Quick mini-review today from my November 2021 visit…
Believe it or not, but Sushi in New York City actually predates the 2010s. The Omakase wasn’t served for the first time at Sushi Nakazawa after all.
For many long-time New Yorkers, the history of sushi is centered around a few midtown sushiya that have served this city strong since the 1980s (and before).
Hatsuhana. Sushi Zen. Sushi Den. Nippon.
Some were breeding ground for Japanese-born sushi chefs to get their American start. All are (or were, RIP Sushi Den) located in Midtown Manhattan, not a coincidence given that tourists – drawn to that area like me to the free drinks at an airport lounge – comprised a significant portion of their clientele.
And of course, Kurumazushi…
Friends, it’s almost impossible to tell the Big Apple Sushi Story (future kid’s book) without mentioning the 45 year old Kurumazushi. 45 years isn’t nothing – for instance, my brother was born in 1977 and he’s old as dirt.
But the most impressive part about Kurumazushi?
Same Itamae since day 1.
Toshihiro Uezo moved to New York City in 1972, and opened Kurumazushi in a different midtown location 5 years later.
Despite two moves and a shift to the second floor of an office building, by all accounts the same hospitality Omotenashi (hospitality) and quality exists today as it did then.
The history of New York City sushi before the latest boom is a fascinating topic, ripe for a newsletter. But for now, I’m putting on my snorkel and diving into Kurumazushi.
My meal was basically brunch
I had the fortune of sitting with Uezo-san in the middle of the day.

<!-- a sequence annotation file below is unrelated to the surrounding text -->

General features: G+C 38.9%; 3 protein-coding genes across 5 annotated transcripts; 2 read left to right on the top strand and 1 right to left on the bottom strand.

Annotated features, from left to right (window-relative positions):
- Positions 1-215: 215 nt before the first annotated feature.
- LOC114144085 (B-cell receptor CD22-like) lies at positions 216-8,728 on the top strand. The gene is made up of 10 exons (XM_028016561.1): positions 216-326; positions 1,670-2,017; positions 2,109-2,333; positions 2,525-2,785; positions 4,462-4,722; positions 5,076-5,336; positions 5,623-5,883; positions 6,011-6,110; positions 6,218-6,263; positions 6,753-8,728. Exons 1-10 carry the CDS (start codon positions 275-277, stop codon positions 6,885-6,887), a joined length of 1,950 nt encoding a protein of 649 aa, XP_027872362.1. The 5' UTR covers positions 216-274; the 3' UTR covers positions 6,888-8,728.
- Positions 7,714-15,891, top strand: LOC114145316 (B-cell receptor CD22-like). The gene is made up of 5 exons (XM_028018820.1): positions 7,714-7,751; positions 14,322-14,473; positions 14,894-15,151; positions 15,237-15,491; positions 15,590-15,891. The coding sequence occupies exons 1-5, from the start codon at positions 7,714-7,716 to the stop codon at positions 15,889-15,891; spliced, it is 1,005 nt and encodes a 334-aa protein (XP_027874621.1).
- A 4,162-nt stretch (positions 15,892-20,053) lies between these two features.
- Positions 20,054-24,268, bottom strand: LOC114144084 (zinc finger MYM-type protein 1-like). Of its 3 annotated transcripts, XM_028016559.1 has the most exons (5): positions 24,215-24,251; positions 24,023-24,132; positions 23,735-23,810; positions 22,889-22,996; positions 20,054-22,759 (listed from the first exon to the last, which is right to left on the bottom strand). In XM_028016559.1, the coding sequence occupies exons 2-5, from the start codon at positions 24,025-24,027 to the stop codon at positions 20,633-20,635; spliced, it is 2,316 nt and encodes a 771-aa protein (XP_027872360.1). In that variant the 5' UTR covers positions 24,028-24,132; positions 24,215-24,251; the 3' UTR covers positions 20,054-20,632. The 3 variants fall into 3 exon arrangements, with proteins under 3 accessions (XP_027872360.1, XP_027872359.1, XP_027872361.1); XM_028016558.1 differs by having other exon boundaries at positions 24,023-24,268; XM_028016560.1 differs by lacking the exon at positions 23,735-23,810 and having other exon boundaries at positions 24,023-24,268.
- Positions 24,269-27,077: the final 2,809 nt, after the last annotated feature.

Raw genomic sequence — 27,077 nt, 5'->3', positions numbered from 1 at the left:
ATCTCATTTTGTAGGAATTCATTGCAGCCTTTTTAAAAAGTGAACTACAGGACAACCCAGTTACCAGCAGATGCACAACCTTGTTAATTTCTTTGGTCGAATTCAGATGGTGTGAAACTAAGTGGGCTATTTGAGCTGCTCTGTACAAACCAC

Most of my reviews are during the dinner hour, but I was more than happy to join a friend at literally 11:30am (it’s five o’clock somewhere, right fellas?).
And actually, some would even suggest that Kurumazushi is known for it’s lunch; that’s because business folks, in New York for doing business things, found it incredibly convenient. And it’s still the case;reservations, even at 11:30, were difficult.
We sat at the sushi counter with Uezo-san and his apprentice. Though Kurumazushi isn’t large – it occupies the second floor of a commercial office building – there are tables as well.
Kurumazushi does have an Omakase option, but there is no price break at lunch – it’s about $300 for 16 courses as my NYC Omakase list will tell you. If spending $300 for ~90 minutes during the middle of the day isn’t your thing – as it wasn’t for us – consider that there are ways to order fantastic, seasonal sushi a far more reasonable rate.
We elected to go with the $80, “Sushi Plate”, a seasonal combination of nine nigiri and a makizushi (negitoro on the day we dined), served in two plates.
Aside from the presentation, I was particularly impressed by the nigiri (what else is new), which Uezo-san makes himself (his apprentice often handles the temaki and makizushi).
The beauty of nigiri is often in its simplicity, and the Chu Toro pictured below is a great example of that. No extra toppings, a little shoyu applied, just the neta formed to the shape of the vinegered rice (as it should be).
The Sushi Plate features popular year-round Neta like Maguro, Uni and Ikura, but it also had Botan Ebi, an autumn speciality, though unfortunately no tempura heads served as is often custom.
My first visit to Kurumazushi was long overdue, but it won’t be my last. Every part of the meal – from the location, to the itamae, to the no-frills sushi, expertly prepared at an understandably-higher price point – screams throwback.
Despite the fact that the midday rice put me to sleep during hours of afternoon meetings that could have just been an email, this was worth it.